Eve’s personal note: I believe this is a good example of Autistic communications with uninformed Neurotypical advocates.
I’m told I speak plain and direct. I know often I present facts and it’s received by a neurotypical as an emotion. Yes, I have emotion, because the facts piss me off. No, my mind is not going to change because you “feel” a certain way about it. I’m going to show you more supporting facts to illustrate your emotions are rooted in a falsehood.
There’s a disconnect with potential supporters because whatever that NT thing is we don’t get — that’s coming back at us. Our fight for civil rights isn’t getting translated well and NT will fight back on pure emos and never see the facts presented as valid.
This probably falls into the category : NTs hate to be known as wrong & ManCulture of Strongest is Right (even if Wrong).
(Categories are derived from my lived experience self-identified categories to recognize social patterns, and hopefully respond with appropriate NT-accent. Also, categories organized visually – so I see an image of gorilla fists beating a chest when I recognize the pattern.)
… On the April 2, World Autism Awareness Day, Shatner tweeted a meme promoting Autism Speaks’ Light it Up Blue campaign. Like a racist uncle at Thanksgiving, this campaign and group, despite their ignorance and hatefulness, are embraced by numerous well-meaning people. …
I’ve written at length about the hate for autistic people inherent in Autism Speaks and their campaign, but here are the highlights: The organization and campaign both feature dehumanizing “cure” rhetoric that center not autistic people, but their parents. Autistic people are presented as burdensome and even malevolent. The Light it Up Blue campaign also uses blue to gender autism even as research shows this misconception leads to underdiagnosis in women and girls.
Which brings us back to William Shatner, who was very politely informed of these facts by some of his Twitter followers. Shatner took all of five minutes to reject journalist Emily Willingham out of hand, telling her the Forbes article she tweeted at him “negated any good point” with a reference to Autism Speaks founder Bob Wright’s friendship with Donald Trump, himself no stranger to eliminationist rhetoric about autistic people. When another user chided him for dismissing the people he claimed to support, Shatner scolded her for using profanity. When Autistic Self Advocacy Network founder Ari Ne’eman, one of President Obama’s appointees to the National Council on Disability, took Shatner to task for berating autistic people for trying to educate him, Shatner blocked him, and continued to defend himself by accusing Ne’eman of harassment and bullying.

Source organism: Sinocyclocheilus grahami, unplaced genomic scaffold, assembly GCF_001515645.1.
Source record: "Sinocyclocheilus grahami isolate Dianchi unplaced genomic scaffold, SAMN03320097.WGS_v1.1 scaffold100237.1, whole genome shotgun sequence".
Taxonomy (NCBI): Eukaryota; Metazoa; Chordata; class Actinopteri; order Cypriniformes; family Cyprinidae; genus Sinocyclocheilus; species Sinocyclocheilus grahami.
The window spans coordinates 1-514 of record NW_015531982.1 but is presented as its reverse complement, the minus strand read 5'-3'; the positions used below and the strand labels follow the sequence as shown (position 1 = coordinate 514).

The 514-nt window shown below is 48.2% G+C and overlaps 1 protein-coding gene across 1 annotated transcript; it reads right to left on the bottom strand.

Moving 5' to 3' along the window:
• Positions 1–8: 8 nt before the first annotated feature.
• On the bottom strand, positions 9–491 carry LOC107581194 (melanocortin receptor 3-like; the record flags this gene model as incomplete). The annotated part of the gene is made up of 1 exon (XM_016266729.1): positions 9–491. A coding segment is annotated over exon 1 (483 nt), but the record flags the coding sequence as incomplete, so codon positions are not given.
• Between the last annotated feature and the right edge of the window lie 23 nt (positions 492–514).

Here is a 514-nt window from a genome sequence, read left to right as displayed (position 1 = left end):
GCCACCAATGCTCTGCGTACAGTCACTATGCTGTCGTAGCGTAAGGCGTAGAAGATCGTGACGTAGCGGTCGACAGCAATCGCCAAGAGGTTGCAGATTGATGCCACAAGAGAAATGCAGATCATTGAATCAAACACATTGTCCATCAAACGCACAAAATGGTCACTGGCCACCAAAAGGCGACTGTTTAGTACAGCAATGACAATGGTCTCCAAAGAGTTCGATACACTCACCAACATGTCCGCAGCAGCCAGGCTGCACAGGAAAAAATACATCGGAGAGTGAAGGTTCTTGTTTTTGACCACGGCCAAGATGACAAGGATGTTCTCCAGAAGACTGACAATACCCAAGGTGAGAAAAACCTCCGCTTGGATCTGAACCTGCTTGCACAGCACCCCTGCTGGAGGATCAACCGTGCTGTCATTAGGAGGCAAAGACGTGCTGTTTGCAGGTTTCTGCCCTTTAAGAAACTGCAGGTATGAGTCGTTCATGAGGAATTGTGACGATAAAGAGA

A number of autistic people ran down these objections for Shatner, enjoining him to rethink his profile picture. He told them to go start their own charity before blocking them. When he was informed that autistic people had, in fact, started their own organizations, notably the Autistic Self-Advocacy Network, he retorted that ASAN’s only agenda was attacking Autism Speaks, repeatedly accused ASAN founder Ari Ne’eman of misrepresenting him, and then blocked Ne’eman, too.
He also blocked noted allies David Perry and Steve Silberman, author of Neurotribes, for trying to reason with him. That’s the point at which I realized we were where no man had gone before; abled people are usually much better about shutting up and listening to disability issues when their fellow “normals” get involved. But Shatner wasn’t hearing anything from anyone.
As I write this, he’s still blathering on and lashing out, essentially portraying himself as the victim because autistic people dared to demand a say in our own damned awareness.
You can learn a lot on the internet, and on Wednesday, a Twitter spat between a doctor and William Shatner—of Star Trek fame, with 2.5 million followers—taught us just how easily cranks and charlatans can manipulate the information out there. This isn’t a surprise, really—misinformation is everywhere, particularly online—but the exchange was such a perfect embodiment of the larger issues of the unavoidable desire to self-validate and the spread of quackery that it’s worth breaking down.
I like to call myself a “micro-celebrity” or a “nano-celebrity,” because I’ve attained a certain level of notoriety, but I don’t kid myself that it’s much of anything. At most a few thousand read this blog regularly, and several times that number read the not-so-super-secret other blog with which I’m involved. So when a real celebrity interacts with me on Twitter, I take notice. Unfortunately, this particular interaction was a perfect example of why you should never meet your childhood heroes. You’ll almost always be disappointed. In this case, the disappointment went far beyond the usual.
I’m referring, of course, to a run-in I had with William Shatner last night.